Breakin’ Stereotypes One Flow at a Time

Part of 7 of in
an interview with Heesun Lee by RACHEL TIEN
Jan 01, 2015 | min read
Part of 29: Do Good
0 0 Snaps
0 Snaps
0 Snaps
0 0 Snaps
Oops! Something went wrong while submitting the form.

No matter who we are or which small corner of the universe we live in or come from, we cannot seem to escape stereotypes. The very word “stereotype” is one which every Asian American man, woman, and child eventually hears and learns about as they encounter society and everyday life. It might mean being good at math, growing up to be an engineer, having strict parents, being stingy, or being a horrible driver — in short, your average, geeky, kung fu fighting “straight A student”. But stereotypes are not solely about race. Any one of us can be stereotyped for our gender, ethnicity, socioeconomic status, or even the life that we were born into. We may not be able to destroy stereotypes completely, but we can sure break out of stereotypes. Female rapper HeeSun Lee is one of those individuals defying stereotypes and breaking boundaries. 

We may not be able to destroy stereotypes completely, but we can sure break out of stereotypes.

HeeSun Lee is living proof that stereotypes do not have to define us. As a female rapper making her way in the hip hop industry, there are plenty of stereotypes that could shape and constrain the image she shows to the world. Society tells us that a female rapper must be “sexy” by dressing a certain way, looking a certain way, and rapping a certain way. The hip hop scene was birthed from African American culture and has, for the most part, been dominated with sex, drugs, and violence — this stands in sharp contrast to the positive messages that Lee shares through her rap songs. Moreover, as a woman who is also Asian American and Christian, there are additional beliefs that society holds about what kind of individual she ought to be.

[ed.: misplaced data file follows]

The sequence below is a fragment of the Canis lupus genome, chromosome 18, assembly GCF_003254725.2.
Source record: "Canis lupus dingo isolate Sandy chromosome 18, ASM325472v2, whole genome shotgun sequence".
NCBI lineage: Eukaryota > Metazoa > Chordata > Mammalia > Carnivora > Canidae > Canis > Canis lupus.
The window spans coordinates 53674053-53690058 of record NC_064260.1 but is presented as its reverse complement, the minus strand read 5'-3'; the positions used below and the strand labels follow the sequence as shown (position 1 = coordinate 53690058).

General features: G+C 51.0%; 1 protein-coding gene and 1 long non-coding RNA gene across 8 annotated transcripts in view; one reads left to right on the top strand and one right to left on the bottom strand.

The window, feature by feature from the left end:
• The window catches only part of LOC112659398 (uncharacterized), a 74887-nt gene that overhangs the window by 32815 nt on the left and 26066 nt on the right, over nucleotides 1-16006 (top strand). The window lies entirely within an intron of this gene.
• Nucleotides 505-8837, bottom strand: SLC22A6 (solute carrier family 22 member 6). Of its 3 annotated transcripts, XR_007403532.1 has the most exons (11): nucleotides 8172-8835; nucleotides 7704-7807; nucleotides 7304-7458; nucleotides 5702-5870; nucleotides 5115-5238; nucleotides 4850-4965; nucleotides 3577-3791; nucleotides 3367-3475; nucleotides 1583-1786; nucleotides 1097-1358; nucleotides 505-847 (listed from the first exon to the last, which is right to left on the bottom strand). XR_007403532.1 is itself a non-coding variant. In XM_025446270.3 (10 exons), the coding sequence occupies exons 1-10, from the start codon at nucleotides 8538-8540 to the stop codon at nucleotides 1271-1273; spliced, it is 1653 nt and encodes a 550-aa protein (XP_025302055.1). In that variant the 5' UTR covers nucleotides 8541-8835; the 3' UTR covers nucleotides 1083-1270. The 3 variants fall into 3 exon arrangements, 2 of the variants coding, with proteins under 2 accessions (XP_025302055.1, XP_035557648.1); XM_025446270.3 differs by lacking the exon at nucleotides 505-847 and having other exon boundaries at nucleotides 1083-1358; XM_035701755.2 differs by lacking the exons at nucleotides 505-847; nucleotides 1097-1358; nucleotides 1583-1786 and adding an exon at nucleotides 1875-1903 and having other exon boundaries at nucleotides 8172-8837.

As a baby, Lee was placed into South Korea’s foster care system and later adopted by a Chinese American couple from Staten Island, New York, where she grew up. She broke the stereotypical expectation for individuals who have been through the foster system by choosing to bring God glory through her rap music, rather than being on the streets abusing her body and wasting her God-given potential. 

On stage, Lee delivers raps at a rapid-fire pace, one lyric after another, expressing thoughts that are not only positive, but also bold and filled with truth. “It was a good way to express myself. It was an outlet,” said Lee of her venture into rap music. She had grown up writing poetry in high school, which eventually led her to rapping. When she began writing rap lyrics, Lee went to her friends for feedback and, when they gave a positive response, she continued to work on honing her newfound talent. Rather than simply creating rap songs so she would be known or praised, writing rap gave Lee a place to share her personal thoughts and experiences.

Writing rap gave Lee a place to share her personal thoughts and experiences.

After completing college, Lee had second thoughts about her pursuit of a career in rap music, but God continued to open doors for her to rap. These opportunities taught her to be obedient to God’s instructions and His calling for her life. But more than that, it made her stronger. “It taught me to have confidence in myself, not just as a rapper,” Lee says. 

She confessed that she does not want to be labeled primarily as a Christian rapper and is not “preachy” because that comes with its limits as well. Labels come with limitations on who Lee is able to reach with her music. Instead, she just wants to be known as a rapper, so that anything she raps — whether songs about God or her experiences — will be heard by all people, and not only by Christians.